What Rush Limbuagh Has Reminded Us Of

Ever since Rush Limbaugh called Sandra Fluke a ‘slut and a ‘whore’  most of us have been inundated with outrage. People’s opinion varied from simple ‘what was he thinking’ to outright anger. What puzzles me is nearly everyone seemed to have forgotten what John Stuart Mill expressed when defending the important values that come with a democracy and a free and open society:

“. . . there ought to exist the fullest liberty of professing and discussing, as a matter of ethical conviction, any doctrine, however immoral it might be considered.”

Without freedom of speech democracy would fall apart, education would be corrupted, leaderships held unaccountable and innovation stifled. While what limits should or should not be put on speech is always under debate but no one denies its critical importance.

So why is no one learning from Limbaugh’s diatribe? While what he said on national radio was an immature, thoughtless, uncouth and outrageous way to make a point (that  the government paying for birth control for women would be too expensive) agree or disagree I for one want to be one of the ones to express support for Limbaugh’s right to say his opinion in whatever way he wants.

* note I don’t agree with him on the issue of women’s birth control. In fact, I am a little sickened women have to fight for it at all.

The remarks resulted in such widespread condemnation that numerous advertisers pulled their support from the show. Well, does anyone remember what happened to Howard Stern? Between sponsors dropping and outrageous fines from the conservatively controlled FCC (Family Guy’s great song about them) he was forced off the air for using his freedom of speech to say outrageous things.

So what is the lesson we learn from Limbaugh?

There exists a real threat to freedom of speech in the United Sates and other democracies, money. Limbaugh could have easily lost his show and to lose it for doing nothing illegal would have been a sad day for liberty indeed. Corporate America not only owns our media, advertisers only need to pull support to control what is on the media because television and radio need to pay their bills.  So, everyone who asked advertisers to boycott Rush Limbaugh’s show is guilty of attacking freedom of speech and shame on the advertisers who listened.

Its a dangerous slippery slope, we can not afford to make people afraid to speak their minds at risk of losing their careers, Howard Stern nearly lost his. The only people ‘shock jocks’ like Rush Limbaugh need to answer to is the law and their employers. Who both have a moral obligation to make responsible policies. What counts as ‘responsible’ is always a matter of debate but Limbaugh’s right to say what he wants is not. I don’t like what he said either but I’m not sure what’s more disgusting what he said or that almost no one seems to care just how easily freedom of speech can be jeopardized simply through the power of money.
Free speech carries with it some freedom to listen.
Warren E. Burger

Free speech is meant to protect unpopular speech. Popular speech, by definition, needs no protection.
Neal Boortz


3 thoughts on “What Rush Limbuagh Has Reminded Us Of

Add yours

  1. “everyone who asked advertisers to boycott Rush Limbaugh’s show is guilty of attacking freedom of speech”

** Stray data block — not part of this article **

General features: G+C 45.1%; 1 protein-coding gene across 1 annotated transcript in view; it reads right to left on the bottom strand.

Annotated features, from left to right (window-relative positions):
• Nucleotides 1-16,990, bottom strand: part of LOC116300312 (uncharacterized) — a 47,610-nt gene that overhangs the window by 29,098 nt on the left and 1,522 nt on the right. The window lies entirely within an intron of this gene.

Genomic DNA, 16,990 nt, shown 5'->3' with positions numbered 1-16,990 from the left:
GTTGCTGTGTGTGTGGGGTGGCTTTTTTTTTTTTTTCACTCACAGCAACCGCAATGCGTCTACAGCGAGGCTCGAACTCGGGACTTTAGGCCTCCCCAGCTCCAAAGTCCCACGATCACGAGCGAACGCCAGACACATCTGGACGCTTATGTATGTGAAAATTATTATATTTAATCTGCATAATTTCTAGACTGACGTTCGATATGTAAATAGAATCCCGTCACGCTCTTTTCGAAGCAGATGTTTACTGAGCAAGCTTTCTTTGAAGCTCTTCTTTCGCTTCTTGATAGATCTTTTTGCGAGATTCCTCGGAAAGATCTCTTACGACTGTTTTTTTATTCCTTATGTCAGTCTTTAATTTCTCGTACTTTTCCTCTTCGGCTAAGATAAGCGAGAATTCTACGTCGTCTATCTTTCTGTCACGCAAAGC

No, they most certainly are not. If advertisers don’t support a particular opinion on a TV or radio show they can remove their ad. Although I’m not certain if it comes under ‘freedom of speech’, they are perfectly within their rights to advertise when and where they like.

    I’ve only heard bits and pieces of this story, so forgive me if I misspeak here. I don’t think withdrawing your advertising from a radio station, just because some twit said something you don’t like is the way to go. On the other hand, if the radio station *agreed* with Limbaugh then I’d say good on them, however I doubt Stern or the station feels this way.

    The point I’m trying to make is that Limbaugh is perfectly entitled to go on media and say whatever rubbish he wants. Likewise, advertisers are permitted to withdraw their ads if they don’t like the opinions being expressed on said media. Where they advertise their products is an extension of their freedom of speech (ethically if not legally) and should be just as protected as Limbaugh’s.

    This is one of those ‘laws of the land’ scenarios. Although you can’t legally attack Limbaugh for his stupidity, the mob can ‘attack’ him by choosing to ignore him, or not purcahse his products, or whatever. I just hope the mob remembers its Limbaugh they’re boycotting, not the radio station.


    1. Thanks for the replay Archdragon. The trouble is the advertisers didn’t start leaving until enough people started demanding it so I doubt their ethical sincerity. Regardless of their reasons if enough pulled out of the show it could have easily gone off the air for no good reason other than some silly name calling which is an affront to freedom of speech. I am also astonished nearly no one defended his right to say what he wants within the law. No one cared about his freedom of speech and that scares me a little bit.


      1. Ah, well if that’s the case it’s got some ethical issues. That’s essentially attacking the advertisers for advertising on a show where one guest said something stupid. Understandable I guess, but not terribly practicle.

        And I definitely agree that more people should be defending his freedom of speech rights.


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